For the past 18 months or so, I’ve said the rally in commodities is the best sign of an inflationary recovery. If prices keep moving higher, it doesn’t matter if its real demand or global currency devaluation, it will signal an exit from the post-2008 low growth environment. However, I still believe this is a massive topping process. Xi Jinping’s bold 30-year vision looks a lot like a social mood top. Only 5 years ago, one of the big goals was doubling incomes in 10 years. After 5 years of financial bubbles and a brush with a global recession, China’s turned even bolder. The shift in vision only makes sense in the context of social mood, the fundamentals argue for a much more humble, circumspect China that needs to clean house before pressing on with a grand strategic vision.
Balding’s World: Everything We Think We Know About Chinese Finances is Wrong
The absolute size and growth of assets imply there will be enormous (as in Biblical) costs to deleverage. Let me give you a simple example. Let’s assume a flat rate of economic financialization by which I mean that nominal GDP and systemic financial asset growth are equal. For our case here, I’m going to use similar but round stylized numbers. In our world, financial system assets are equal to eight times nominal GDP. Now, let’s assume that both financial system assets and nominal GDP grow at 10%. In this stylized but similar world, financial system assets will have grown by an amount equal to 80% of GDP. If this both nominal GDP and financial system assets grow at 10%, by 2025, China will have financial system assets equal to approximately 1,900% of nominal GDP. Because total banking system assets are so much larger than nominal GDP, simply growing both at the same pace will continue to lever up the economy.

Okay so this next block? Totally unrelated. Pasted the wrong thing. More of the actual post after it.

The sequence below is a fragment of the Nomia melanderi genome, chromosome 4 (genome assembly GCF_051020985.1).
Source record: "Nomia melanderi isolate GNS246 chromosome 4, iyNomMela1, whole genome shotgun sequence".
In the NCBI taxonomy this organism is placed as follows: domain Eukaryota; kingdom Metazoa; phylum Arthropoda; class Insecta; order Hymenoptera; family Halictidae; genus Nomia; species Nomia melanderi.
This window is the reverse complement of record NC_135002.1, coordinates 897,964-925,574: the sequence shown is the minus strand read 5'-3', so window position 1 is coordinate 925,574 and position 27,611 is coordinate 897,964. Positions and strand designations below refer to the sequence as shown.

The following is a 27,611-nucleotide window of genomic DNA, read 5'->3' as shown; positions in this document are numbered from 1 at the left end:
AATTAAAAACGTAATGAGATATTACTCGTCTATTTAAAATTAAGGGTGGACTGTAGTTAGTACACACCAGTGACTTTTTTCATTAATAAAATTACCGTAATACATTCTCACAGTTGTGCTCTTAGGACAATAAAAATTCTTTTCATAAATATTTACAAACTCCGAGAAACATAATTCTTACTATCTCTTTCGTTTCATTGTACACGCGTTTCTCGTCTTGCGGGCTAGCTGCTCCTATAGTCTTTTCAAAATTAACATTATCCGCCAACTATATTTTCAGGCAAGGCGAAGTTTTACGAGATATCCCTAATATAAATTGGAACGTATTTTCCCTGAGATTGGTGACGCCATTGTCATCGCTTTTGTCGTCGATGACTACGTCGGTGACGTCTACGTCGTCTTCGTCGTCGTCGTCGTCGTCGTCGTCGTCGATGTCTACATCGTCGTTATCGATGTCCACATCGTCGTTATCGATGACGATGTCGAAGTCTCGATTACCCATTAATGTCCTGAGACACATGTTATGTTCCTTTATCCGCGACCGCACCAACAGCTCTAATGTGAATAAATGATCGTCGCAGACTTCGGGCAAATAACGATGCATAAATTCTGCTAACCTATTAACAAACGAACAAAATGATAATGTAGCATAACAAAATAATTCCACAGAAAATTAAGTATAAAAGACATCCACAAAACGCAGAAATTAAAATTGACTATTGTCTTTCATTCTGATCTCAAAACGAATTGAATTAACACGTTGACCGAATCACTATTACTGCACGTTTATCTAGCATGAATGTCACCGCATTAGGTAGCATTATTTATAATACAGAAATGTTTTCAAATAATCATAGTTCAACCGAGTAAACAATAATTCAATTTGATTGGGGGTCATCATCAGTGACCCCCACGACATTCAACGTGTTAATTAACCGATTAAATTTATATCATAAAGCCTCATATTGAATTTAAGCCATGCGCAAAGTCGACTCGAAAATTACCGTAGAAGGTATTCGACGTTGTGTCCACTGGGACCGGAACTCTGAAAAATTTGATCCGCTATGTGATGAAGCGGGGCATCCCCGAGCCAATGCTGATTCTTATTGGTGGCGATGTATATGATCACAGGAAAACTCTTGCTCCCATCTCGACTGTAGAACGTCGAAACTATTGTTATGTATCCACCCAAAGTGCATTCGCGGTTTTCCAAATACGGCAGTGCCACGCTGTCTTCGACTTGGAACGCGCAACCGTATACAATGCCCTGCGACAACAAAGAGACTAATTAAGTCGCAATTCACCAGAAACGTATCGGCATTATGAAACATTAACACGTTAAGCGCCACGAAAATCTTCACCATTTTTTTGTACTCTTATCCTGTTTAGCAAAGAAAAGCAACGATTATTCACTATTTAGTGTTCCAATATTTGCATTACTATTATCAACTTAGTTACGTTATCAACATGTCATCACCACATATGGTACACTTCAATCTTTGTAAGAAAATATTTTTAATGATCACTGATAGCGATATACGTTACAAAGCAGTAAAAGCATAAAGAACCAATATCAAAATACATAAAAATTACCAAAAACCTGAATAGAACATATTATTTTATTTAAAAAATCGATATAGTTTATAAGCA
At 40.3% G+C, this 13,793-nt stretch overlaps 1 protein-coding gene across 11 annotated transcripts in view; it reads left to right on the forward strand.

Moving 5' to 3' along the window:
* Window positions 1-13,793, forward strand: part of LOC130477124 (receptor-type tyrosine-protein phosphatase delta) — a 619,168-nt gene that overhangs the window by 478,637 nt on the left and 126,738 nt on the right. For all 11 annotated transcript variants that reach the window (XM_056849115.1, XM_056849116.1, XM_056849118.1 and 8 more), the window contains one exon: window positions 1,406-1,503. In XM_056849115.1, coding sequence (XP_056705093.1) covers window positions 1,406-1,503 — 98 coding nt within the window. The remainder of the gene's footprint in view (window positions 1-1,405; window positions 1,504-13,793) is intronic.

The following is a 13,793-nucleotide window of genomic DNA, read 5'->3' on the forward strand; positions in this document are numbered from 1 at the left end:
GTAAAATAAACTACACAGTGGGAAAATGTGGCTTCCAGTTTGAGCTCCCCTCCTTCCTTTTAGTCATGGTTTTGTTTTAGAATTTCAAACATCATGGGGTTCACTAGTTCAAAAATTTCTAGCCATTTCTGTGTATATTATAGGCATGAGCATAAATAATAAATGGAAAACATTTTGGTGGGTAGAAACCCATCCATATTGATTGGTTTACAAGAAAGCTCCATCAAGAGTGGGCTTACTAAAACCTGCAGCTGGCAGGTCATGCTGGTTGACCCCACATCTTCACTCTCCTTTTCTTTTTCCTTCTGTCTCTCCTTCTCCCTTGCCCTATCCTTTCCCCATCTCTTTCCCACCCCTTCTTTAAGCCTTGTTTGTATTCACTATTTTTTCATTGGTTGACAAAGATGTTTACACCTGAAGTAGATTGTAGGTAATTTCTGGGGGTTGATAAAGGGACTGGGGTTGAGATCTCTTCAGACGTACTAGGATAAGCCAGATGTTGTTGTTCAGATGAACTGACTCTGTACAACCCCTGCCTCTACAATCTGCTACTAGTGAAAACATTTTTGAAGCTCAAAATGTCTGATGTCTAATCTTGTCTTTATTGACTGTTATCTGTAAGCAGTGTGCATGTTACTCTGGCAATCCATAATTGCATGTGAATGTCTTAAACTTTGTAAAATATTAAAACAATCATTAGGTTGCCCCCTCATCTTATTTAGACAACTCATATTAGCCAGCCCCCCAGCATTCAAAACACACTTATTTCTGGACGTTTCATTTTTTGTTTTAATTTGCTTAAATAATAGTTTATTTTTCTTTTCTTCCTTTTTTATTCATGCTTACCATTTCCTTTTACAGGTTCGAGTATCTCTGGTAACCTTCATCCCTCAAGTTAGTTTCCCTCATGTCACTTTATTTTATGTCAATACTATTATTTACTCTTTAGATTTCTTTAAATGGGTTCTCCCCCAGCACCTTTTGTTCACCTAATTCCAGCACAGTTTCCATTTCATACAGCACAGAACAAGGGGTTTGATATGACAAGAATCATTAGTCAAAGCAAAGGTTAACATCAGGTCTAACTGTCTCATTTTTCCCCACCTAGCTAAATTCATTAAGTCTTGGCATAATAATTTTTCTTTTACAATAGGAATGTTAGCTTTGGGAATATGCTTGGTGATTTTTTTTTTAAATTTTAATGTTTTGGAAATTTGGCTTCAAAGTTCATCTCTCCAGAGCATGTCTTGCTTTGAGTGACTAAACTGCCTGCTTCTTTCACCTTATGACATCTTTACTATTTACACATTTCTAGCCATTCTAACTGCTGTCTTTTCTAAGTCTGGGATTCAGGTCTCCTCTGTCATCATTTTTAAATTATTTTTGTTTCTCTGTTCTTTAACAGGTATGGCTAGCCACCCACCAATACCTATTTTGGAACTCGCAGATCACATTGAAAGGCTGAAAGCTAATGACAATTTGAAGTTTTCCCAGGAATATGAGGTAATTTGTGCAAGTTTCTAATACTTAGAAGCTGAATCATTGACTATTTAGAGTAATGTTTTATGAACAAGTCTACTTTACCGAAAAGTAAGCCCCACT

This might actually explain one unique data point which no one has a good explanation for, including myself. For a number of year, fixed asset investment in China has been above 80% of GDP. Through the first three quarters of 2017, it is only 3%. It has been puzzling to many how FAI could top 80% of GDP even with the growth in debt that we saw. That was simply an amazing number. Well if there was unseen asset growth of equal to twice official banking system assets, this would explain how FAI could comprise that amount of GDP. However, this implies that China has been much much more dependent on credit and money growth to drive GDP than anyone, myself could have believed.
Back in March I showed how China cannot be deleveraging: China Can’t Deleverage, At Least Not Yet
Assume China’s nominal GDP is 80 trillion yuan, and debt is 160 trillion yuan (200 percent of GDP).
If GDP grows 8 percent, that’s 86.4 trillion yuan.
If credit grows 12.6 percent, that is 20.2 trillion yuan.
Total nominal demand was 106.6 trillion and 19 percent was credit.
In Year 2 China lowers credit growth to match nominal GDP.
China’s GDP was 86.4 trillion. It grows 8 percent to 93.3 trillion.
Credit was 180.2 trillion, it grows 8 percent or 14.4 trillion.
Total nominal demand is 107.7 trillion, growth of 1 percent. Credit drops to 13 percent of total nominal demand.
The numbers get much uglier at 800 percent of GDP.
Speaking on the sidelines of the Communist party congress in Beijing, Zhou Xiaochuan, who is soon to stand down as governor of the PBoC, said: “If we are too optimistic when things go smoothly, tensions build up, which could lead to a sharp correction, what we call a ‘Minsky moment’. That’s what we should particularly defend against.”